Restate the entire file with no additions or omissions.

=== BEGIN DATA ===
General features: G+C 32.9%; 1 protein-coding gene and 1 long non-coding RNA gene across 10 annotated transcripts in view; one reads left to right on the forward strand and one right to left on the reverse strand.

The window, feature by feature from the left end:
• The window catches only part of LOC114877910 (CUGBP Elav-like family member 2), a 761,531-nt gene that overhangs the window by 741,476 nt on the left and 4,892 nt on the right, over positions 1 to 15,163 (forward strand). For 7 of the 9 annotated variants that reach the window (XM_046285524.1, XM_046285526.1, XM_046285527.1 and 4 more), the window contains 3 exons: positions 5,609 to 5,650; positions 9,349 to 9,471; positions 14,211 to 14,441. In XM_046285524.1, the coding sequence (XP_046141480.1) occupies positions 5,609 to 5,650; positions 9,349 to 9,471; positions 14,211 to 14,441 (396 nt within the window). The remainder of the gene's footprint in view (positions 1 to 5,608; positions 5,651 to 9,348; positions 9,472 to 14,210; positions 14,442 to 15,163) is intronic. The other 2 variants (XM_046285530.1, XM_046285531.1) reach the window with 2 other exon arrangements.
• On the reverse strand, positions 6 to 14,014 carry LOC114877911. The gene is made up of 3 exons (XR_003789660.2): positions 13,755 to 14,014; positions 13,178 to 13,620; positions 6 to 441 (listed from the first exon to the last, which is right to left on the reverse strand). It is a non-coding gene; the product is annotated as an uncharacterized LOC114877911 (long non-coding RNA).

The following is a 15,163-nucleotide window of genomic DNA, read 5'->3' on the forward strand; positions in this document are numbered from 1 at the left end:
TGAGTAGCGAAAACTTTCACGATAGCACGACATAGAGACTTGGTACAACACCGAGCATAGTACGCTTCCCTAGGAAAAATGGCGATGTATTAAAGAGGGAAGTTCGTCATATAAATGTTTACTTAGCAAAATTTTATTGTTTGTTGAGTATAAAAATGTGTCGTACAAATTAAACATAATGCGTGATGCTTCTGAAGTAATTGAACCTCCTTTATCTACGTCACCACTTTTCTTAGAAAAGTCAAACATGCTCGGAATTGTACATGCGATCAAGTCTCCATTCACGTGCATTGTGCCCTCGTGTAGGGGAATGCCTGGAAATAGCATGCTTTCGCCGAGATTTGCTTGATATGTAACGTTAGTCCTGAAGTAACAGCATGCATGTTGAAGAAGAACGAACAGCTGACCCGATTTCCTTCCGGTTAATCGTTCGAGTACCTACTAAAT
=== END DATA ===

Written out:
General features: G+C 32.9%; 1 protein-coding gene and 1 long non-coding RNA gene across 10 annotated transcripts in view; one reads left to right on the forward strand and one right to left on the reverse strand.

The window, feature by feature from the left end:
• The window catches only part of LOC114877910 (CUGBP Elav-like family member 2), a 761,531-nt gene that overhangs the window by 741,476 nt on the left and 4,892 nt on the right, over positions 1 to 15,163 (forward strand). For 7 of the 9 annotated variants that reach the window (XM_046285524.1, XM_046285526.1, XM_046285527.1 and 4 more), the window contains 3 exons: positions 5,609 to 5,650; positions 9,349 to 9,471; positions 14,211 to 14,441. In XM_046285524.1, the coding sequence (XP_046141480.1) occupies positions 5,609 to 5,650; positions 9,349 to 9,471; positions 14,211 to 14,441 (396 nt within the window). The remainder of the gene's footprint in view (positions 1 to 5,608; positions 5,651 to 9,348; positions 9,472 to 14,210; positions 14,442 to 15,163) is intronic. The other 2 variants (XM_046285530.1, XM_046285531.1) reach the window with 2 other exon arrangements.
• On the reverse strand, positions 6 to 14,014 carry LOC114877911. The gene is made up of 3 exons (XR_003789660.2): positions 13,755 to 14,014; positions 13,178 to 13,620; positions 6 to 441 (listed from the first exon to the last, which is right to left on the reverse strand). It is a non-coding gene; the product is annotated as an uncharacterized LOC114877911 (long non-coding RNA).

The following is a 15,163-nucleotide window of genomic DNA, read 5'->3' on the forward strand; positions in this document are numbered from 1 at the left end:
TGAGTAGCGAAAACTTTCACGATAGCACGACATAGAGACTTGGTACAACACCGAGCATAGTACGCTTCCCTAGGAAAAATGGCGATGTATTAAAGAGGGAAGTTCGTCATATAAATGTTTACTTAGCAAAATTTTATTGTTTGTTGAGTATAAAAATGTGTCGTACAAATTAAACATAATGCGTGATGCTTCTGAAGTAATTGAACCTCCTTTATCTACGTCACCACTTTTCTTAGAAAAGTCAAACATGCTCGGAATTGTACATGCGATCAAGTCTCCATTCACGTGCATTGTGCCCTCGTGTAGGGGAATGCCTGGAAATAGCATGCTTTCGCCGAGATTTGCTTGATATGTAACGTTAGTCCTGAAGTAACAGCATGCATGTTGAAGAAGAACGAACAGCTGACCCGATTTCCTTCCGGTTAATCGTTCGAGTACCTACTAAAT